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C-section births cause genetic changes that may increase odds for developing diseases in later life

29 June 2009 Wiley

Swedish researchers have discovered that babies born by Caesarean section experience changes to the DNA pool in their white blood cells, which could be connected to altered stress levels during this method of delivery, according to the July issue of Acta Paediatrica.  

It is thought that these genetic changes, which differ from normal vaginal deliveries, could explain why people delivered by C-section are more susceptible to immunological diseases such as diabetes and asthma in later life, when those genetic changes combine with environmental triggers.

Blood was sampled from the umbilical cords of 37 newborn infants just after delivery and then three to five days after the birth. It was analysed to see the degree of DNA-methylation in the white blood cells - a vital part of the immune system.

This showed that the 16 babies born by C-section exhibited higher DNA-methylation rates immediately after delivery than the 21 born by vaginal delivery. Three to five days after birth, DNA-methylation levels had dropped in infants delivered by C-section so that there were no longer significant differences between the two groups.

“Delivery by C-section has been associated with increased allergy, diabetes and leukaemia risks” says Professor Mikael Norman, who specialises in paediatrics at the Karolinska Institutet in Stockholm, Sweden. “Although the underlying cause is unknown, our theory is that altered birth conditions could cause a genetic imprint in the immune cells that could play a role later in life.

“That is why we were keen to look at DNA-methylation, which is an important biological mechanism in which the DNA is chemically modified to activate or shut down genes in response to changes in the external environment. As the diseases that tend to be more common in people delivered by C-section are connected with the immune system, we decided to focus our research on early DNA changes to the white blood cells.”

The authors point out that the reason why DNA-methylation is higher after C-section deliveries is still unclear and further research is needed.

“Animal studies have shown that negative stress around birth affects methylation of the genes and therefore it is reasonable to believe that the differences in DNA-methylation that we found in human infants are linked to differences in birth stress.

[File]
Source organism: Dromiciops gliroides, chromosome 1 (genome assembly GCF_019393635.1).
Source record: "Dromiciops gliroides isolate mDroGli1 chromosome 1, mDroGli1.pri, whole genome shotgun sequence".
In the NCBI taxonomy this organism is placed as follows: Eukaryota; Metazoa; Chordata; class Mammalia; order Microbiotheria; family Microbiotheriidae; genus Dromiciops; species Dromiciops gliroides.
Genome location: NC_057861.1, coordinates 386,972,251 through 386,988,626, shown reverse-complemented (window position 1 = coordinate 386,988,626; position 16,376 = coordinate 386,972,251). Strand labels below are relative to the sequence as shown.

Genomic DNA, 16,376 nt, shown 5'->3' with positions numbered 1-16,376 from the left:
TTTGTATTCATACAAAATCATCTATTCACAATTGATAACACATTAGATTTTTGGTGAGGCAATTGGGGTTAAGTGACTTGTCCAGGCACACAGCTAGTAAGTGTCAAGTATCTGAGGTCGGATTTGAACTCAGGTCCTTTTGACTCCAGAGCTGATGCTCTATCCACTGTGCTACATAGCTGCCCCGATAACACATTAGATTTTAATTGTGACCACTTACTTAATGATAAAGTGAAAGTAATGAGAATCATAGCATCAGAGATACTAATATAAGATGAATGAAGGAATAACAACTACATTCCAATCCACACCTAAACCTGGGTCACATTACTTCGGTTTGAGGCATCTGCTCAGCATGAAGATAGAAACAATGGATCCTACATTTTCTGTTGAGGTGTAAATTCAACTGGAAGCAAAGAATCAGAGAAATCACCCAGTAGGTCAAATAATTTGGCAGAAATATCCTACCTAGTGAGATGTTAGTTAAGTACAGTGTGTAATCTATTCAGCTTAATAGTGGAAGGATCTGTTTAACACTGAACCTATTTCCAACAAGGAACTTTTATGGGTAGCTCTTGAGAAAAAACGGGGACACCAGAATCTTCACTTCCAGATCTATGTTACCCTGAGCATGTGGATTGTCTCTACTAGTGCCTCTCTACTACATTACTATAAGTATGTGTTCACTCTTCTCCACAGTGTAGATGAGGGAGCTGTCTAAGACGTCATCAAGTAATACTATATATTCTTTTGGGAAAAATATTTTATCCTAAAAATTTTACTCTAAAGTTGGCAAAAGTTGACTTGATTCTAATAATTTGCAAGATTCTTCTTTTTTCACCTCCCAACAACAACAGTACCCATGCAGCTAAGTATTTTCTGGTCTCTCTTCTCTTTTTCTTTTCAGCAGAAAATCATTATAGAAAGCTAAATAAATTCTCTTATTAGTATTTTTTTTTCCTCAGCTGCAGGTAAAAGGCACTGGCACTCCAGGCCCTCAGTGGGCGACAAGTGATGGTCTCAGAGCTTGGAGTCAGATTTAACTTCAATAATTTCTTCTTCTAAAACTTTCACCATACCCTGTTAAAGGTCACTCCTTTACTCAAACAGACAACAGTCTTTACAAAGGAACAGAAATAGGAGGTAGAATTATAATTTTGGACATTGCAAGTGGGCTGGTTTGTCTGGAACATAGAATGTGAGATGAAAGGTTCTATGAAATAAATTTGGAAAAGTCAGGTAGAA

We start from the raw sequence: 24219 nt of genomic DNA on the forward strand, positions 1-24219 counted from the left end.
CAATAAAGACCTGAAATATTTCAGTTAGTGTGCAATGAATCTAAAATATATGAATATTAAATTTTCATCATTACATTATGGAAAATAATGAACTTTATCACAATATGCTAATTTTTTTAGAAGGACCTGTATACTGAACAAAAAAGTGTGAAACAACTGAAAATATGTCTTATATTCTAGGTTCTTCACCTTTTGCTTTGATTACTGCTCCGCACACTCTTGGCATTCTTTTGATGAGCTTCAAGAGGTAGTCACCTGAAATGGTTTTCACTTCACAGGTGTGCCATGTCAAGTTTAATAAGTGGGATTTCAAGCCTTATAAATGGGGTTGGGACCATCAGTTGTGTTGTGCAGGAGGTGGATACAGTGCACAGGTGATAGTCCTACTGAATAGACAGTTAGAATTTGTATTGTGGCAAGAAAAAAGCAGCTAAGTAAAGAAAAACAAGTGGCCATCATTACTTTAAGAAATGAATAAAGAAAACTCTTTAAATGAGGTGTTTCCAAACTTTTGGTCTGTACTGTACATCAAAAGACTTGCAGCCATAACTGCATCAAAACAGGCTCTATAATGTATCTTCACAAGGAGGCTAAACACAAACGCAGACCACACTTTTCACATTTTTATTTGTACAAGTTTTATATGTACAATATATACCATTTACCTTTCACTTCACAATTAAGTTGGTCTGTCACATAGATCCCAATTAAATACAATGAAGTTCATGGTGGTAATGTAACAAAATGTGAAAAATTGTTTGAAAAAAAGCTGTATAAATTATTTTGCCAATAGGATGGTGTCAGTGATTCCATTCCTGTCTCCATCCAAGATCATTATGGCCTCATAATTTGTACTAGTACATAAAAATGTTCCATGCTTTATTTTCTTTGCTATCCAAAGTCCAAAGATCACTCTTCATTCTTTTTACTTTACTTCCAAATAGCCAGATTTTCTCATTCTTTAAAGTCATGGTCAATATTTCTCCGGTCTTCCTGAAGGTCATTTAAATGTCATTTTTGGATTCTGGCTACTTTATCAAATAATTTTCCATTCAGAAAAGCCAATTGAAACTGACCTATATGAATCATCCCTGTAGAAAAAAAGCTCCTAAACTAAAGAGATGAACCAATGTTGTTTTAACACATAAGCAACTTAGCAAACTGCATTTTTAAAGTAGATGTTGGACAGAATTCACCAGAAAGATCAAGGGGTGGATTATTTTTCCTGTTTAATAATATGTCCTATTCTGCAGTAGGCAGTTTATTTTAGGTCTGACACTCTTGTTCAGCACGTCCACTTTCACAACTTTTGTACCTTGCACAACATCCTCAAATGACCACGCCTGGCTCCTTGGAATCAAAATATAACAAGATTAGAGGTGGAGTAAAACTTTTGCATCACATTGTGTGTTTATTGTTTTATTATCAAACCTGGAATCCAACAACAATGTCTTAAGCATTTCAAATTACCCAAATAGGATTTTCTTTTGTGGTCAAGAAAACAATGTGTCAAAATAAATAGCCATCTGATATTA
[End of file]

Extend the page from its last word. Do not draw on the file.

“We know that the stress of being born is fundamentally different after planned C-section compared to normal vaginal delivery. When babies are delivered by C-section, they are unprepared for the birth and can become more stressed after  delivery than before. This is different to a normal vaginal delivery, where the stress gradually builds up before the actual birth, helping the baby to start breathing and quickly adapt to the new environment outside the womb.”

The authors point out that the surgical procedure itself may play a role in DNA-methylation and that factors other than the delivery method need to be explored in more detail.

“In our study, neonatal DNA-methylation did not correlate to the age of the mother, length of labour, birth weight and neonatal CPR levels - proteins that provide a key marker for inflammation” says Professor Norman. “However, although there was no relation between DNA-methylation and these factors, larger studies are needed to clarify these issues.”

Professor Norman states that the Karolinska study clearly shows that gene-environment interaction through DNA-methylation is more dynamic around birth than previously known.

“The full significance of higher DNA-methylation levels after C-section is not yet understood, but it may have important clinical implications” he says.

“C-section delivery is rapidly increasing worldwide and is currently the most common surgical procedure among women of child-bearing age. Until recently, the long-term consequences of this mode of delivery had not been studied. However, reports that link C-section deliveries with increased risk for different diseases in later life are now emerging. Our results provide the first pieces of evidence that early ‘epigenetic’ programming of the immune system may have a role to play.”

The authors feel that their discovery could make a significant contribution to the ongoing debate about the health issues around C-section deliveries.

  “Although we do not know yet how specific gene expression is affected after C-section deliveries, or to what extent these genetic differences related to the mode of delivery are long-lasting, we believe that our findings open up a new area of important clinical research” concludes lead author Titus Schlinzig, a research fellow at the Karolinska Institutet.

http://www.actapaediatrica.com

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